New details have emerged on New Yorkâ€™s latest, tallest, super-tall skyscraperâ€”the Adrian Smith + Gordon Gillâ€“designed tower rising on, where else,Â 57thÂ Street. Real estate blogÂ NY YIMBY has uncovered new drawings for 225 West 57thÂ Street, which will rise to a height within one foot of One World Trade Center.
At first glance, the glass-observation boxes that jut out of the Willis Towerâ€™s 103rdÂ floor donâ€™t look all that safeâ€”and that is exactly the point. The SOM-designed attraction, known as the Ledge, opened in 2009 and offers â€œthrill seekers,â€ â€œdeath defiers,â€ and â€œpeople who can wait inÂ a really long lineâ€ the chance to step outside of the iconic skyscraper and look straight down at the streets of Chicago,Â 1,353-feet below. The floor of the suspended structure isÂ comprised of 1.5-inch laminated glass panels, which can hold 10,000 pounds and withstand four tons of pressure. So,Â the danger is all imagined, right?Â Well, it certainly didn’t feel that way for a California family who visited last night.
High up. The New York Times‘ Edward Rothstein went out on a ledge for the paper today. The critic took on the glass boxes that protrude from the Willis Tower in Chicago known appropriately as the Ledge. The critic waxes poetic about the vulnerability of the city and the fully human sensations that occur when floating some 1,353 feet above the street. He also takes the opportunity to point out the redundancy of the Ledge’s cousin, the Grand Canyon Skywalk.
Tear Down. Christopher Hawthorne balked at SFMOMA‘s public relations campaign to portray the museum’s new SnÃ¸hetta-designed wing as a wallflower respecting its Mario Botta-designed neighbor. But as Hawthorne points out in the LA Times, the new building is anything but quiet. Rather it’s more a “chiseled behemoth.” Â Hawthorne finds the museum’s affront to its Botta as part of a larger trend in the American museum world where the tendency is to drop good, but alas, old architecture in lieu of ever newer names and trends. Read: Whitney, MoMA, Barnes, to name but a few.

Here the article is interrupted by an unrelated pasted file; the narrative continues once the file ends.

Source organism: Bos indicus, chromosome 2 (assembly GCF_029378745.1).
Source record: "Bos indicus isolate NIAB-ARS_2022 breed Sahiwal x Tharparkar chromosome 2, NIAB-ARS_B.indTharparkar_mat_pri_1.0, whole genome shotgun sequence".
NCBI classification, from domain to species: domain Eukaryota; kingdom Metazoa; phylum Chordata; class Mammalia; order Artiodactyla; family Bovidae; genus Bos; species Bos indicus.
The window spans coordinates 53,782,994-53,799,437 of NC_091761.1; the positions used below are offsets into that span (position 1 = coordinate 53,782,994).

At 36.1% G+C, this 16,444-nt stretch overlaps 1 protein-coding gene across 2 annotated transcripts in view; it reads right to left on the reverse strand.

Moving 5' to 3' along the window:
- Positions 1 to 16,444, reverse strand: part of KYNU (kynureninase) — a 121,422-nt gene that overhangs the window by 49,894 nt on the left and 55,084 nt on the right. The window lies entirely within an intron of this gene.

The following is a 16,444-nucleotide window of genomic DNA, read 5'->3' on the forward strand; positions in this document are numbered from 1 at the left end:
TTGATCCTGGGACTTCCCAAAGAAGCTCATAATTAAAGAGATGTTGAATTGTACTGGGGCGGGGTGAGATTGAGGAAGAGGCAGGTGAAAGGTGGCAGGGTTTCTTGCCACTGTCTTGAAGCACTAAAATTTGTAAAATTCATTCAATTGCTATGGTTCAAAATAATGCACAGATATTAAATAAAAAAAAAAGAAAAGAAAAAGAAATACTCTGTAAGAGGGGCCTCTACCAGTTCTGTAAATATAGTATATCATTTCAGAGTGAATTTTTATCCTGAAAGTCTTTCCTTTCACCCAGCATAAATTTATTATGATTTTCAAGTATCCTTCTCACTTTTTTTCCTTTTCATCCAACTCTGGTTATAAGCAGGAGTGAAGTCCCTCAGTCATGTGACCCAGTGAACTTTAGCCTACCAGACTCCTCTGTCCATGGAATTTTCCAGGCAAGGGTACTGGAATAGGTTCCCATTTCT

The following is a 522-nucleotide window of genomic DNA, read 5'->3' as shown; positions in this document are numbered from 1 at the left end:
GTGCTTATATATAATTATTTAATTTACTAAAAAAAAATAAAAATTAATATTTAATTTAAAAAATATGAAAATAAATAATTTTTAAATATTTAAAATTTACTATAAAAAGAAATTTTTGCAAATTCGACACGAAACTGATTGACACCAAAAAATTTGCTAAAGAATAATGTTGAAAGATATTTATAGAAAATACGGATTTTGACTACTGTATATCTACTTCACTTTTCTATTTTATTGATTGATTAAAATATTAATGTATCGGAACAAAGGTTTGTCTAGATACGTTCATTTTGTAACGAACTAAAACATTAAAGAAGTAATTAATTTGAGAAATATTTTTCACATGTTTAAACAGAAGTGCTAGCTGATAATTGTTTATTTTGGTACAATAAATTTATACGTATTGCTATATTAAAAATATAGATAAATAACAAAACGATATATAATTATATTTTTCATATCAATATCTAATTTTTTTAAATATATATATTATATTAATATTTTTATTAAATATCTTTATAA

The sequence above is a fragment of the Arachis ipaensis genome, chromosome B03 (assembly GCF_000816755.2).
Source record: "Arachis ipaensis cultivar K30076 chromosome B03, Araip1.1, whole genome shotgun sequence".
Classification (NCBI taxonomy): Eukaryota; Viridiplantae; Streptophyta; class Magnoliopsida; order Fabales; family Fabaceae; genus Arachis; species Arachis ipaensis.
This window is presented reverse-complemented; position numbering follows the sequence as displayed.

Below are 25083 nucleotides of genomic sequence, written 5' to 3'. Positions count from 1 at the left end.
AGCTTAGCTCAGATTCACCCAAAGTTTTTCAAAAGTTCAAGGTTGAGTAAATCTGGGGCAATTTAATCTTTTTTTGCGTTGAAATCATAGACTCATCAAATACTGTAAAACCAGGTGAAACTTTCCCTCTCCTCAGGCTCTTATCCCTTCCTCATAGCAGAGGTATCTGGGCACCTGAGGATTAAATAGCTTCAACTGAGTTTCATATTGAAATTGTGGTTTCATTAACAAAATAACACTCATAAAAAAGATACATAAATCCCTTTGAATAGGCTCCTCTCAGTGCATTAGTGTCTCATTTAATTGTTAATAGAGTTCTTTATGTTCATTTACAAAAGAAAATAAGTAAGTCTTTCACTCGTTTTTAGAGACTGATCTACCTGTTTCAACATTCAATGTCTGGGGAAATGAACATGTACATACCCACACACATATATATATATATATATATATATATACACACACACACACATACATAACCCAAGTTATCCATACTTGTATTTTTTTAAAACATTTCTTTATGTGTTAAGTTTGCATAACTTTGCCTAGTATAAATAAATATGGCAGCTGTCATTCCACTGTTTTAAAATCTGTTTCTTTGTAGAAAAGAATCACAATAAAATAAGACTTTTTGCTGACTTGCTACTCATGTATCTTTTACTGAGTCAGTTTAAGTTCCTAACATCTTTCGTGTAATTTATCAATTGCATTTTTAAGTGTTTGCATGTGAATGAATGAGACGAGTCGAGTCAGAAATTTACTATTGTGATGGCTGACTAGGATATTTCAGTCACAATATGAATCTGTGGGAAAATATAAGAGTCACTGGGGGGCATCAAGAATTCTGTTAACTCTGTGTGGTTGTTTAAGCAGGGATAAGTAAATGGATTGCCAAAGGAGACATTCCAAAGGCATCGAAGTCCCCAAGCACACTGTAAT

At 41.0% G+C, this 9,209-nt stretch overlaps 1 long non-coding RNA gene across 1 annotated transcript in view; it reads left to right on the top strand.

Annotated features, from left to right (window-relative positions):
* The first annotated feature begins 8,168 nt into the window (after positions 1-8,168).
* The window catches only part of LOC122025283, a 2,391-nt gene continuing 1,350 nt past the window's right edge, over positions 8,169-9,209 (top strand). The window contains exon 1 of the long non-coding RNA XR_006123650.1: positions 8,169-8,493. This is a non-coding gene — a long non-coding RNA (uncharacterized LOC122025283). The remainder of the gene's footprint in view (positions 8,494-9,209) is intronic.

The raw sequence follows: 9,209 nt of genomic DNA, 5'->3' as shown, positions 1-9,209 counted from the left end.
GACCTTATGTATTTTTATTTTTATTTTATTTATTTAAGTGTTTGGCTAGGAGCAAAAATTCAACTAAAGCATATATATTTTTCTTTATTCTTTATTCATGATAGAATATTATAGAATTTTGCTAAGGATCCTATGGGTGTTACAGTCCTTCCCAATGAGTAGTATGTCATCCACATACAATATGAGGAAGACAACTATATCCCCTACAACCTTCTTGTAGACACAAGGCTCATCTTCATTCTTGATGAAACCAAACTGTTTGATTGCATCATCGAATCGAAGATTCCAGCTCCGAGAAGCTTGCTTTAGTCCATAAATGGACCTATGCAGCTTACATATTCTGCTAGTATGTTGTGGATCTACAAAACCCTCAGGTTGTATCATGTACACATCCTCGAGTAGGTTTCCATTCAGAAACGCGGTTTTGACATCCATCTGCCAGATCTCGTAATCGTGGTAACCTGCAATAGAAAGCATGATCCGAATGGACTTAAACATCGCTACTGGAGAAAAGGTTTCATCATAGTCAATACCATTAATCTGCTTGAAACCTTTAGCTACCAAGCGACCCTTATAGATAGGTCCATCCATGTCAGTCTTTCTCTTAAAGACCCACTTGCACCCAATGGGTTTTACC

Put a Lid on It. In a totally biased and unabashedly opinionated piece for City Watch, Jack Humphreville writes that a back room deal may have LA ratepayers of the Department of Water and Power footing the bill for a new twelve-acre park designed to cap the underground reservoir replacing the Elysian Reservoir. Humprhies argues that the $85 million park should fall under the auspices of the City and the Department of Recreation and Parks.
Manhattanhenge. Gothamist reminds us that tonight at 8:17PM the full sun will set in perfect alignment with east west axis of Manhattan’s street grid. Remember not to stare, mesmerized, for too long.
In our pilot Midwest issue, I wrote about The Ledge, a new viewing platform at the Sears Tower (now Willis Tower) in Chicago. At the time, only renderings were available of the SOM-designed all-glass cubes that protrude off of the tower’s west face, and the project was expected to open in mid June. Well, it appears that the dizzying new viewing experience is now accepting visitors, as a whole rash of pictures have popped up on flickr. Among them isÂ the aboveÂ image, which reminds us that sometimes the highest achievement that architecture can aspire to is to fuel the dreams of a child.